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PNSC invites bids to procure three used Aframax tanker vessels

PNSC invites bids to procure three used Aframax tanker vessels

PNSC invites bids to procure three used Aframax tanker vessels
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KARACHI: The Pakistan National Shipping Corporation (PNSC) will procure three second-hand Aframax tanker vessels, while offers had already been sought from shipbrokers enlisted with Baltic Exchange, an official said.

An Aframax vessel is an oil tanker with a deadweight between 80,000 and 120,000 tonnes. The term is based on the Average Freight Rate Assessment, a tanker rate system created in 1954 by Shell Oil to standardise shipping contract terms.

An official said that the PNSC was expanding its customer base in the tanker segment. “Due to their favourable size, Aframax tankers can serve most ports in the world.”

“These vessels serve regions that do not have very large ports or offshore oil terminals to accommodate very large crude carriers and ultra-large crude carriers. Aframax tankers are optimal for short-to medium-haul crude oil transportation,” he added.

Presently, the PNSC has six tankers including Khairpur, Bolan, Quetta, Lahore, Karachi and Shalamar. The Corporation also has five bulk carriers including Chitral, Malakand, Hyderabad, Sibi and Multan.

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An official said that during the first half of FY2020/21, the business momentum accelerated while overcoming the challenges posed by the second wave of Covid-19 pandemic, which had an adverse impact on global economic growth, including Pakistan.

“The State Bank of Pakistan (SBP) has taken a host of measures to dilute the impact of the pandemic, including cut in interest rates and introduction of refinance schemes,” the official said.

“This act of the SBP has created an opportunity for the Corporation to expand its managed fleet portfolio with the availability of cheaper financing in the form of Long Term Financing Facility (LTFF),” he added.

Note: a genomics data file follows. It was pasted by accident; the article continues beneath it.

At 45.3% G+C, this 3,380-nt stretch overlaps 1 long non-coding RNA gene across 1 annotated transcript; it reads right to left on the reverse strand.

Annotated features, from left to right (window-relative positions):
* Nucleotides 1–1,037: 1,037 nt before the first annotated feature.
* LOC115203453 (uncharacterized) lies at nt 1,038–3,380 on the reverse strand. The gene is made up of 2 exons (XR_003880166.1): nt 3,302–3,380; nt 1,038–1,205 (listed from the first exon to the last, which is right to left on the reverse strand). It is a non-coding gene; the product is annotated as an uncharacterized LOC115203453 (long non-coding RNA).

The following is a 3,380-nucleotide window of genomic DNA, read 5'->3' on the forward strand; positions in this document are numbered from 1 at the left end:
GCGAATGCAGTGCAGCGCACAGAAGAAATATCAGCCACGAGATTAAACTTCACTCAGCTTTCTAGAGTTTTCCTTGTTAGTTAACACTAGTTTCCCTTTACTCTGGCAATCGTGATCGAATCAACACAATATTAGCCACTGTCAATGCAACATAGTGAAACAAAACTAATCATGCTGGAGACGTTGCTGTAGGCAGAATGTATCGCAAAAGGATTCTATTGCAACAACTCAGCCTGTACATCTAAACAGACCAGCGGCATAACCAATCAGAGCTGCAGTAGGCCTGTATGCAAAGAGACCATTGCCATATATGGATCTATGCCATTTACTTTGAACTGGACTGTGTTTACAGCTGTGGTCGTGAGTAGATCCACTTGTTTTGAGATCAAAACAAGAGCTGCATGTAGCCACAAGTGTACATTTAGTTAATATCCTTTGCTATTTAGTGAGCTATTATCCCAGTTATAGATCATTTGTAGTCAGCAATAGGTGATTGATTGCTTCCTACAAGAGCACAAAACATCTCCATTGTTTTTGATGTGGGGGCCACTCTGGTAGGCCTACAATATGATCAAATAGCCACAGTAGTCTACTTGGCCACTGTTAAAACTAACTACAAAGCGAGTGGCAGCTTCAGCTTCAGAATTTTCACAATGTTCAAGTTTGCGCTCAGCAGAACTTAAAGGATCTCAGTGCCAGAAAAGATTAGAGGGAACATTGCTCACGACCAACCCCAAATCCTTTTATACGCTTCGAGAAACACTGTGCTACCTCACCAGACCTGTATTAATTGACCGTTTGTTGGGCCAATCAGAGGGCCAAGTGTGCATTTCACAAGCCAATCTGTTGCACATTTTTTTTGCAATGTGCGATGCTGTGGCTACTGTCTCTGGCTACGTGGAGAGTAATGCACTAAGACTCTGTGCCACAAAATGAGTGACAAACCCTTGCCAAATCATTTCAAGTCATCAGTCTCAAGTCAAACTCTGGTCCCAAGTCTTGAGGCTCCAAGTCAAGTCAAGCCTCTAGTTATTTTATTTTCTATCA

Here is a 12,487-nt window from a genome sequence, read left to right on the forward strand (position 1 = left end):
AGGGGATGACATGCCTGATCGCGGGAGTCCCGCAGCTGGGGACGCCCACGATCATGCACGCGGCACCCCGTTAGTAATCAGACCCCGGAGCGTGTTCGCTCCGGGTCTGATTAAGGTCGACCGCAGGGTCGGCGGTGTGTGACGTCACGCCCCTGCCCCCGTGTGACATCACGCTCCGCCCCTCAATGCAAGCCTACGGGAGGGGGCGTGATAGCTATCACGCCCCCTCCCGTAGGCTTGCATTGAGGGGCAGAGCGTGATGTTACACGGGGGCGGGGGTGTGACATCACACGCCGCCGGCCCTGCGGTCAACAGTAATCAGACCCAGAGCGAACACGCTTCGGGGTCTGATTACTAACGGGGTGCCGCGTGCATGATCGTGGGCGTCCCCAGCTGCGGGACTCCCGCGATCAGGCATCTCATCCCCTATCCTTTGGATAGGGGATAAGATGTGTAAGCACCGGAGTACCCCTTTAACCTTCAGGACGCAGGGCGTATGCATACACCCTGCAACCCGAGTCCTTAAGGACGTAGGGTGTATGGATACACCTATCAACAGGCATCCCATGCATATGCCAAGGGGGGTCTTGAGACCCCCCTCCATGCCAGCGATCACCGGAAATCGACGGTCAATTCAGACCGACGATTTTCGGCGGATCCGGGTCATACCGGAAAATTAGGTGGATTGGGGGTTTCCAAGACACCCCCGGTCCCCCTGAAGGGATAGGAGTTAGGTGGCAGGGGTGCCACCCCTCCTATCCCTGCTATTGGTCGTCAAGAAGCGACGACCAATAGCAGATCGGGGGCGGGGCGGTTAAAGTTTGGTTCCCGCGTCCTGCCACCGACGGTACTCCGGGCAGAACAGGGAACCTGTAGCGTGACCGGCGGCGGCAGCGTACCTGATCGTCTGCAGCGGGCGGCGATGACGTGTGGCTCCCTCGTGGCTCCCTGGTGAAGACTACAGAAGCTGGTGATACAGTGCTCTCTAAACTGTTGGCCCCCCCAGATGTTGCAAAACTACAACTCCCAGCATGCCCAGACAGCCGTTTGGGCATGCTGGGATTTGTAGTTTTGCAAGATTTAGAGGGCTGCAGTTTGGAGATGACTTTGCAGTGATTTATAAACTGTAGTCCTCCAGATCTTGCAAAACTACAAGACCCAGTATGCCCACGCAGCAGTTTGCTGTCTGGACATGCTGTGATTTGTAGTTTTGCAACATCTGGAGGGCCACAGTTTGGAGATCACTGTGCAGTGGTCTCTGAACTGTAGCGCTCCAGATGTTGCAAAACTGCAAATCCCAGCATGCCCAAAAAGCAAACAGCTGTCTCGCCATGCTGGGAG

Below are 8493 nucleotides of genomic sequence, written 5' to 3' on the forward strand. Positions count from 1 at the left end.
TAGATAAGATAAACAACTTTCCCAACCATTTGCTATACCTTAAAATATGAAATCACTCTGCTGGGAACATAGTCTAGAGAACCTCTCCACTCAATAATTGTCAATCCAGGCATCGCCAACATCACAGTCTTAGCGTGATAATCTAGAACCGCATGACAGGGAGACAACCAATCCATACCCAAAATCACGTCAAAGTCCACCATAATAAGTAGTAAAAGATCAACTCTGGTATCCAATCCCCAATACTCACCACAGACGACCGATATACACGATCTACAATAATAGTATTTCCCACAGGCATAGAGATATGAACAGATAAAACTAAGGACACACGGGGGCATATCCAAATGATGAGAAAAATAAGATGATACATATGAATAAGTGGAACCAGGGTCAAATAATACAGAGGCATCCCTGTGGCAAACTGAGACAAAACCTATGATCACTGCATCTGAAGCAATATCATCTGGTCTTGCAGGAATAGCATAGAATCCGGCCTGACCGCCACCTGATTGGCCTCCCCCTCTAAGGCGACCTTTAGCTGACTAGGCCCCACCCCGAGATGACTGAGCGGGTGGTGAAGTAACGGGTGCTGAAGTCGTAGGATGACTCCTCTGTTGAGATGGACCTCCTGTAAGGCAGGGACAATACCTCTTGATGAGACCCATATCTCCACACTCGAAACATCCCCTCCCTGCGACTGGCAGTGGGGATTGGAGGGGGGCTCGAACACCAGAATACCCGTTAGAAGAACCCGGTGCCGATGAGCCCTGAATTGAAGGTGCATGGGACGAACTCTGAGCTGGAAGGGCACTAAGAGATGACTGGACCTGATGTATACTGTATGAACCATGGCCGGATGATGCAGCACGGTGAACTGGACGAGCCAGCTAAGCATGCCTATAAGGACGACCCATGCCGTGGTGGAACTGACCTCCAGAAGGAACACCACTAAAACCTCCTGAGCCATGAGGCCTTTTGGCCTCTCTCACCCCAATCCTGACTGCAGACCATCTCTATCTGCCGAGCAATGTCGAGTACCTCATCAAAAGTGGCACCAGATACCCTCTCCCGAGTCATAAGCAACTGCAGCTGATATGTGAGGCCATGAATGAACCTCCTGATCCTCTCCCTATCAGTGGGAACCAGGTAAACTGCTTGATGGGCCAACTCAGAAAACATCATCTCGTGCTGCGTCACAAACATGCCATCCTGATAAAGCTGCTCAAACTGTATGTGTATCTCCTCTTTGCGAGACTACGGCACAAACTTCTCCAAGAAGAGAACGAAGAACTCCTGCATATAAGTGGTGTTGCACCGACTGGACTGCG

According to PNSC’s last financial report, charter rates and asset prices in the dry bulk shipping markets have been moving upwards. The Baltic Dry Index has increased 3.8 times in the last 9 months of this calendar year.

The worldwide demand for dry bulk commodities has significantly recovered, especially in China, following economies re-opening post Covid-19 lockdowns.

As reported by some observers, the industry may become a victim to its own success as shipping backlogs and surges in commodity prices globally can cause factories to decline in productivity.

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Even as efforts are being made internationally to resolve supply chain bottlenecks, a temporary reduction in raw material demand may damage the recent positive sentiment for the dry bulk sector.

On the other hand, the liquid bulk tanker markets have largely remained muted with Covid-19, causing a reduction in oil consumption worldwide.

With no major reduction in fleet capacity in sight, the market remains oversupplied, thus contributing towards lower charter rates despite volatile and high asset pricings within this sector as compared with 2020 levels.

Looking forward, growth in the oil prices may cause a slow but gradual shift in demand for renewables bringing the world closer to the reality of peak oil, which does not bode well for the tanker markets at its current fleet capacity levels.

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